Choosing a supplier is allot like a beauty contest, you know that the contestants are all in the same league but you need to choosing the virtues most befitting to your liking.

“You Get What You Pay For”

ImageOn a regular basis we and probably every other adviser is asked, “who is the best to do this sort of work”.  Usually this request is further qualified by a particular skill or geographic region that the provider is a part of.  While I am not particularly enamored by this particular approach it is what it is.  Possible created as the result of years of practice followed, although unpolished, it remains a step that has been repeated and the path now worn has become the way.

I have seen over two decades an ever shifting interest in certain regions, providers and often driven by the talent pools.  One cannot assume that things will always remain the same,  We have seen some regions rise rapidly to the top and almost overnight they disappear from the radar only to reappear a few years later.  It seems that most of the time its not because of ability, cost or talent but rather the marketing investments and their never ending up-and-down spending cycles.  One might consider it a feast or famine proposition.  Sometimes created by false expectations that visibility means opportunity but lacking the realization that opportunities does not mean sales.  Yes, this is probably why there is a clear delineation between promotion and pursuits.

As I said, I have been bullish on certain geographic regions and certain types of outsource service providers.  We started our advisory business based on developing formidable enterprises in to credible world class businesses.  Many have gone on to much bigger and more durable enterprises but there has also been those companies that for a variety of reasons have failed to sustain a credible velocity of success.  Possible we are a bit forgiving, we look more at potential then hanging our confidence in known “social” performers (those are the ones with war chests of investable cash, that by their very name are almost assured a place at every contract bidding endeavor).  Let me share with you our personal opinions on a variety of regions, countries and tier players.

We will start out with tier players.  Some might have read this to mean that we are going to give you a run down on ‘named’ companies.  Unfortunately, we will not be doing this but simply we are still convinced that the best-of-the-best in terms of long term commitment, access to all levels of the provider organization, flexibility and price for performance are tier 2 players.  These are those organizations with under 10,000 employees and may span 3 to 5 geographic delivery/service regions.  We remain interested in this group because of potential and not based on name.  Most buyers simply can’t promote a commitment based on name, it has to be based on credible fact.  One might consider that tier 1 players would have the edge but in fact they suffer from those all to common issues involving size, separation between what is promoted and what is delivered, and a lingering contractual paralysis that retards flexibility and change.  The small players (tier III) are ideal if investing in potential, considering for acquisition as a captive, or performing labor intensive – low intellectual investment type work.  But there is a risk, even if there is a great social value being achieved, as might be the case with impact sourcing enterprises.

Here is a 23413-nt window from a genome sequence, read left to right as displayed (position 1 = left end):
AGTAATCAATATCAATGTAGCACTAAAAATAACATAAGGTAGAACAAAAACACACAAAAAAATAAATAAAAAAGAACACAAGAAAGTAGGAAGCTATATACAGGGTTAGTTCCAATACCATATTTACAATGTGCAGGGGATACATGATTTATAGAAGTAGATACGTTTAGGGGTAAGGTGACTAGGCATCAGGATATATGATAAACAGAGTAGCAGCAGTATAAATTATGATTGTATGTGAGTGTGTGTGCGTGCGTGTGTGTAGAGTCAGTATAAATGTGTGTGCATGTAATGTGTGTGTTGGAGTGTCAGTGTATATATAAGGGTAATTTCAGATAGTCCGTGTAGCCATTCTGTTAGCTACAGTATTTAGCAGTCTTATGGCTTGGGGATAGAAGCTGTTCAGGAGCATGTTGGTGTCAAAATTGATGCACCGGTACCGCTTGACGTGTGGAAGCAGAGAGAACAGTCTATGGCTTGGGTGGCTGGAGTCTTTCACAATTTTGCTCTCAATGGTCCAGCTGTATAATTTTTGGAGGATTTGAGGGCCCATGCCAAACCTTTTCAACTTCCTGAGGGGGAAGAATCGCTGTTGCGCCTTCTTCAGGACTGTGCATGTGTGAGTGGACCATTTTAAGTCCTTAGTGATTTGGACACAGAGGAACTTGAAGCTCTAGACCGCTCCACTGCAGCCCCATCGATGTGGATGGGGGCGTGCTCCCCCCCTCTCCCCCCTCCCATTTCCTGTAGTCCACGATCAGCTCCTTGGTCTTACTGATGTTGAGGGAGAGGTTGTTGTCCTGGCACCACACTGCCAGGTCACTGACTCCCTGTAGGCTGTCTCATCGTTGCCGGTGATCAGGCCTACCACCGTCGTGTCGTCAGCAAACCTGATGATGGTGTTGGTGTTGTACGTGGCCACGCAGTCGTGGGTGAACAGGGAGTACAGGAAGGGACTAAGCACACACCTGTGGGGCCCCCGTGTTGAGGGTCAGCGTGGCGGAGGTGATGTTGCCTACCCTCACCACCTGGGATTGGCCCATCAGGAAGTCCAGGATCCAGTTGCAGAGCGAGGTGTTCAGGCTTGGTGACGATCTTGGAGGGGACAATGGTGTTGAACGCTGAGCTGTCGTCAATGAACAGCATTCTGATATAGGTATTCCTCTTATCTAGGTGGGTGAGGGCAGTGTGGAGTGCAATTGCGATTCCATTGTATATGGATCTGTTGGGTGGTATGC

Let’s explore regions.  It is quite clear that the Asia market has created intense global interest with a sustained dominant commitment for nearly three decades.  There are also cautions that involve regional stability, quality of staff, level of service and the ever present increase in price (due largely to the low-to-high phenomenon).  What we have seen in both Eastern Europe and in South America is a consistent level of near shore interest but also the appear/disappear/reappear condition.  The vacillation creates concern, buying bewilderment, and a continued commitment to evaluation of credible sources.  We have personally known of some really great and credible companies who struggle because of this situation, none of which is within their ability to control.  If one was to lay blame it would have to rest with ICT organizations who have failed to deliver on their initial commitment to market visibility as an industry sector.   As a surprise to many, the Middle East while not a dominant market serves a credible and stable gateway into the region.  World class financial support allows these operators to do it right, staff it right and will do whatever it takes to engage experts to lend advise.  The cavet…. to be considered an expert you must be willing to be trusted and supportive, this does not mean they are buying your endorsement but you have to serve with heart and conviction.  Last but certainly not least is Africa and what is it strong points?  Desire, conviction, limited outside investment, resources in number and interest in becoming a part.  Countries like Mauritius, Kenya, Uganda, Ghana and South Africa remain beacons in the sub-Saharan with Egypt remaining the anchor in North Africa.  But the problem resides in how to basically develop the market from ground level zero, deal with the risk of regional instability (which in Africa can appear overnight) and how can this all be done without continuing the benevolence agenda that is so commonly associated with Africa (and has in part become a part of the social fabric of business and commerce).  There in lies the challenge for Africa and what could be is not, but there will be success stories driven by intelligent and committed Africans, not foreigners.